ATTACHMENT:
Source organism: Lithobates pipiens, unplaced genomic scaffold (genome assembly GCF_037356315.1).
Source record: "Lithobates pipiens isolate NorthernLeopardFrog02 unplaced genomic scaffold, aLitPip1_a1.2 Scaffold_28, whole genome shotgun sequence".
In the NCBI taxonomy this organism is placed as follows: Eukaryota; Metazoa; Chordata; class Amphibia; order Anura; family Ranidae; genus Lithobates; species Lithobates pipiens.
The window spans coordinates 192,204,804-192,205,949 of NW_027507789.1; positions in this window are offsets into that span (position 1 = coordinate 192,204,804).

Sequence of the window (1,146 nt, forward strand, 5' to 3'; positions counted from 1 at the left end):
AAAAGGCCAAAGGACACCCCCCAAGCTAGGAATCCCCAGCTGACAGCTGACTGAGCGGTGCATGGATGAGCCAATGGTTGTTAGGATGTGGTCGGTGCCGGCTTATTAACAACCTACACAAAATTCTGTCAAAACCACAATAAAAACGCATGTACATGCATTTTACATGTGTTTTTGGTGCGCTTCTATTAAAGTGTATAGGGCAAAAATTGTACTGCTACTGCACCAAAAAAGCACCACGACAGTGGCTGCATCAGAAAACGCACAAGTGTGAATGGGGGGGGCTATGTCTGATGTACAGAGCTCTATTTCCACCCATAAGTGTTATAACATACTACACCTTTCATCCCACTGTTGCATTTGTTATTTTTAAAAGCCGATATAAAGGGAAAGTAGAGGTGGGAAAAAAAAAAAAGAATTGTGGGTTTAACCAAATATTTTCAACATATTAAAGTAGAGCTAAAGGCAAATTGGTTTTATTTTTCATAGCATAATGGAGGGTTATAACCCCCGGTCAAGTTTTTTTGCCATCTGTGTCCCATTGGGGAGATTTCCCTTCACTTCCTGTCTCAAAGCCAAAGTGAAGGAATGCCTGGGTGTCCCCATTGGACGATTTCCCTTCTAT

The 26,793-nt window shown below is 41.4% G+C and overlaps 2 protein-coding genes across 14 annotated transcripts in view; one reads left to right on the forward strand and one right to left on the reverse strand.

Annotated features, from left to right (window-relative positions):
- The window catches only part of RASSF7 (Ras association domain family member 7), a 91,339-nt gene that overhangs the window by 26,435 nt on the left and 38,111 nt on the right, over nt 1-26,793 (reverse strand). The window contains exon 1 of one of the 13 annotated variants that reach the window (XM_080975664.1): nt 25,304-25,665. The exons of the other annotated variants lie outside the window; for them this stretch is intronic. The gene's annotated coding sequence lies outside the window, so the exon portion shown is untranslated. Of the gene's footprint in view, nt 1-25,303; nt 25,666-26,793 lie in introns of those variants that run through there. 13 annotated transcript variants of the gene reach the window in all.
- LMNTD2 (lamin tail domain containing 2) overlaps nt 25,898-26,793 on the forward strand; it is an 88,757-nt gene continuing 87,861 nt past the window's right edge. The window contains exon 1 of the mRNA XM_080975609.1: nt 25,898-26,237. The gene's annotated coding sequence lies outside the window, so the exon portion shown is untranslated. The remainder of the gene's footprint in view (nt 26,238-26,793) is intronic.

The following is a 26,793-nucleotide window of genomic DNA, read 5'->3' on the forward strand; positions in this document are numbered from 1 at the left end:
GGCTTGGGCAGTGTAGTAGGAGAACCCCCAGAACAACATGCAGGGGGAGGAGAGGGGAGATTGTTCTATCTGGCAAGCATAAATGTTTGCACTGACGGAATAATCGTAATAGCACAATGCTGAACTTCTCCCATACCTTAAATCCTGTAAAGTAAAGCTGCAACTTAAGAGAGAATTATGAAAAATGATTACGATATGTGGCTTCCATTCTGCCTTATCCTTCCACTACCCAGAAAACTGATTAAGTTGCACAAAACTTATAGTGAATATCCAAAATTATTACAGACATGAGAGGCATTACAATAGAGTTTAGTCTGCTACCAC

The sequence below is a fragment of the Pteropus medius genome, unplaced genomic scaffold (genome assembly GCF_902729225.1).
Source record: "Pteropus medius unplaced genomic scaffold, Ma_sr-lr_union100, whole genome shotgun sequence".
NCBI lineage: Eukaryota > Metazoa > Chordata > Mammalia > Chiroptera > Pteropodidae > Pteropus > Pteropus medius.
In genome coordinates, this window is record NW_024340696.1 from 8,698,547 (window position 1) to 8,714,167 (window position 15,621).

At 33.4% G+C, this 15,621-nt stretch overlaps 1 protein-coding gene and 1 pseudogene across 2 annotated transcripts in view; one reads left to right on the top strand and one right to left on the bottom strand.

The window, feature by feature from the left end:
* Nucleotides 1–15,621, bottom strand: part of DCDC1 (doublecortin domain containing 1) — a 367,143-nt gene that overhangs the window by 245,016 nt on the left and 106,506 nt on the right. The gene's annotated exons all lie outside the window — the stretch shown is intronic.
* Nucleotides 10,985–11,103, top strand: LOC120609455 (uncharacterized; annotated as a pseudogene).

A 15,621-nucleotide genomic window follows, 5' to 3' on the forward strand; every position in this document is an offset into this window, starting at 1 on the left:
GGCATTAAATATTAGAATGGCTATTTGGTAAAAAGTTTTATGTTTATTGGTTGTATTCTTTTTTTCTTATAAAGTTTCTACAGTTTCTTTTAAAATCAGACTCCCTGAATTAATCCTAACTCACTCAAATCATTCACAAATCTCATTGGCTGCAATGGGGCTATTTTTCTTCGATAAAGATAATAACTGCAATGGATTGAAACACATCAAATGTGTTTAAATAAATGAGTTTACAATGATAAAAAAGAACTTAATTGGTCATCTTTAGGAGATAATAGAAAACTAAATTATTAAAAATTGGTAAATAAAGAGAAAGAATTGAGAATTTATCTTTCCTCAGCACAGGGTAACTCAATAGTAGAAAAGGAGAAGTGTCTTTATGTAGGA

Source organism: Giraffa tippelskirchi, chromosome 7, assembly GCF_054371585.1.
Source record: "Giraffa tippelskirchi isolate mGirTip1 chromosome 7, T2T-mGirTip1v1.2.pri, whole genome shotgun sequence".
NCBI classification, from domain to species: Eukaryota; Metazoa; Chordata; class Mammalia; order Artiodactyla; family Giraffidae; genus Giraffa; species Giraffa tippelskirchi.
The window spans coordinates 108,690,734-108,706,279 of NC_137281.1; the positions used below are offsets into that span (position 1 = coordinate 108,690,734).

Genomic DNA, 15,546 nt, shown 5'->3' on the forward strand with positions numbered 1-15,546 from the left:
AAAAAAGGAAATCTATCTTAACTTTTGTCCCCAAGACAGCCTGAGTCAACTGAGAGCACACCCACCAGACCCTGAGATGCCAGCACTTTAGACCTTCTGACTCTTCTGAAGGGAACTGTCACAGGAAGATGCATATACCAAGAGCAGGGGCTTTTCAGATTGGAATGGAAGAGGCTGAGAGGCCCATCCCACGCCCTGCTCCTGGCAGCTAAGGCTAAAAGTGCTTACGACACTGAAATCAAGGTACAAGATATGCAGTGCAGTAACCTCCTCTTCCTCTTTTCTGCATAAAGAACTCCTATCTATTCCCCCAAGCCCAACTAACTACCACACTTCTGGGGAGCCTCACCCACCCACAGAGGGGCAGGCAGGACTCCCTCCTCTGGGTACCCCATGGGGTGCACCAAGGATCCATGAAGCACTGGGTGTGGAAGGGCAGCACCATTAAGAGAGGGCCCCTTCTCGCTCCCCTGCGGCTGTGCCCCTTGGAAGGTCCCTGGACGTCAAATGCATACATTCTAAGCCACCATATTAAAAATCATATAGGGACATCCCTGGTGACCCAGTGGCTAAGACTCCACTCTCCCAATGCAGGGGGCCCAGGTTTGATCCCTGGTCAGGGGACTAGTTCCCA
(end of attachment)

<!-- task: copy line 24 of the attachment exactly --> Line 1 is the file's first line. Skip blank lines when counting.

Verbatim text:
Source record: "Giraffa tippelskirchi isolate mGirTip1 chromosome 7, T2T-mGirTip1v1.2.pri, whole genome shotgun sequence".